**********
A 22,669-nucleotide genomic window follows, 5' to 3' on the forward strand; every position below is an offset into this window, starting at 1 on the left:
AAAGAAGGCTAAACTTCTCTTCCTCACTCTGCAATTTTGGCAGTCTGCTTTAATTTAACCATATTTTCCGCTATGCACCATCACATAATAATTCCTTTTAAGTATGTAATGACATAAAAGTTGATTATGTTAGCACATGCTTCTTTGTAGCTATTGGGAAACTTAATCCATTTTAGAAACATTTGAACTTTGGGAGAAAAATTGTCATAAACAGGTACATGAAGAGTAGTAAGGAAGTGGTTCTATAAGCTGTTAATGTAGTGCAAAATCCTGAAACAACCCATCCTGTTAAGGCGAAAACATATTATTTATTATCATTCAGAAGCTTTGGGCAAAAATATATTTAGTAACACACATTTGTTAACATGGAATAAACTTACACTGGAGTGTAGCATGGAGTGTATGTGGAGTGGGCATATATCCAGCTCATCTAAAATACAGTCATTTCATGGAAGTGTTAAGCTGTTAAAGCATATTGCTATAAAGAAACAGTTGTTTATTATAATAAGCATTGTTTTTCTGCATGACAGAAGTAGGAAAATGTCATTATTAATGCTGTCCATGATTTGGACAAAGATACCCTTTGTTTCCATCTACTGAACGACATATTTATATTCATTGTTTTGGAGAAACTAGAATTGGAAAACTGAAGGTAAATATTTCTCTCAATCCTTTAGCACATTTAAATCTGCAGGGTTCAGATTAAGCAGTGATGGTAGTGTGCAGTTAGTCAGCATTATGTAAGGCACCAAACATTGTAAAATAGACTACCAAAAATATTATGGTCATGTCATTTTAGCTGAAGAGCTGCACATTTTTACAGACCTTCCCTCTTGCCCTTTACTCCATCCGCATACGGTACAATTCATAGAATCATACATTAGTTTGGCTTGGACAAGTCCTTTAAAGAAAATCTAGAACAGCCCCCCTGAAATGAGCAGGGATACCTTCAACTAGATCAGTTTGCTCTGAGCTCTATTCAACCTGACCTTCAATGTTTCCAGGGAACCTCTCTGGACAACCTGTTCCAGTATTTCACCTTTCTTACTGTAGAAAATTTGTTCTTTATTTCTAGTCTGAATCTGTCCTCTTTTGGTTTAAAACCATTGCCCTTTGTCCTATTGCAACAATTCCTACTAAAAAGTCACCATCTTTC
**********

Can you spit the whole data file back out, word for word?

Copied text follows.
A 22,669-nucleotide genomic window follows, 5' to 3' on the forward strand; every position below is an offset into this window, starting at 1 on the left:
AAAGAAGGCTAAACTTCTCTTCCTCACTCTGCAATTTTGGCAGTCTGCTTTAATTTAACCATATTTTCCGCTATGCACCATCACATAATAATTCCTTTTAAGTATGTAATGACATAAAAGTTGATTATGTTAGCACATGCTTCTTTGTAGCTATTGGGAAACTTAATCCATTTTAGAAACATTTGAACTTTGGGAGAAAAATTGTCATAAACAGGTACATGAAGAGTAGTAAGGAAGTGGTTCTATAAGCTGTTAATGTAGTGCAAAATCCTGAAACAACCCATCCTGTTAAGGCGAAAACATATTATTTATTATCATTCAGAAGCTTTGGGCAAAAATATATTTAGTAACACACATTTGTTAACATGGAATAAACTTACACTGGAGTGTAGCATGGAGTGTATGTGGAGTGGGCATATATCCAGCTCATCTAAAATACAGTCATTTCATGGAAGTGTTAAGCTGTTAAAGCATATTGCTATAAAGAAACAGTTGTTTATTATAATAAGCATTGTTTTTCTGCATGACAGAAGTAGGAAAATGTCATTATTAATGCTGTCCATGATTTGGACAAAGATACCCTTTGTTTCCATCTACTGAACGACATATTTATATTCATTGTTTTGGAGAAACTAGAATTGGAAAACTGAAGGTAAATATTTCTCTCAATCCTTTAGCACATTTAAATCTGCAGGGTTCAGATTAAGCAGTGATGGTAGTGTGCAGTTAGTCAGCATTATGTAAGGCACCAAACATTGTAAAATAGACTACCAAAAATATTATGGTCATGTCATTTTAGCTGAAGAGCTGCACATTTTTACAGACCTTCCCTCTTGCCCTTTACTCCATCCGCATACGGTACAATTCATAGAATCATACATTAGTTTGGCTTGGACAAGTCCTTTAAAGAAAATCTAGAACAGCCCCCCTGAAATGAGCAGGGATACCTTCAACTAGATCAGTTTGCTCTGAGCTCTATTCAACCTGACCTTCAATGTTTCCAGGGAACCTCTCTGGACAACCTGTTCCAGTATTTCACCTTTCTTACTGTAGAAAATTTGTTCTTTATTTCTAGTCTGAATCTGTCCTCTTTTGGTTTAAAACCATTGCCCTTTGTCCTATTGCAACAATTCCTACTAAAAAGTCACCATCTTTC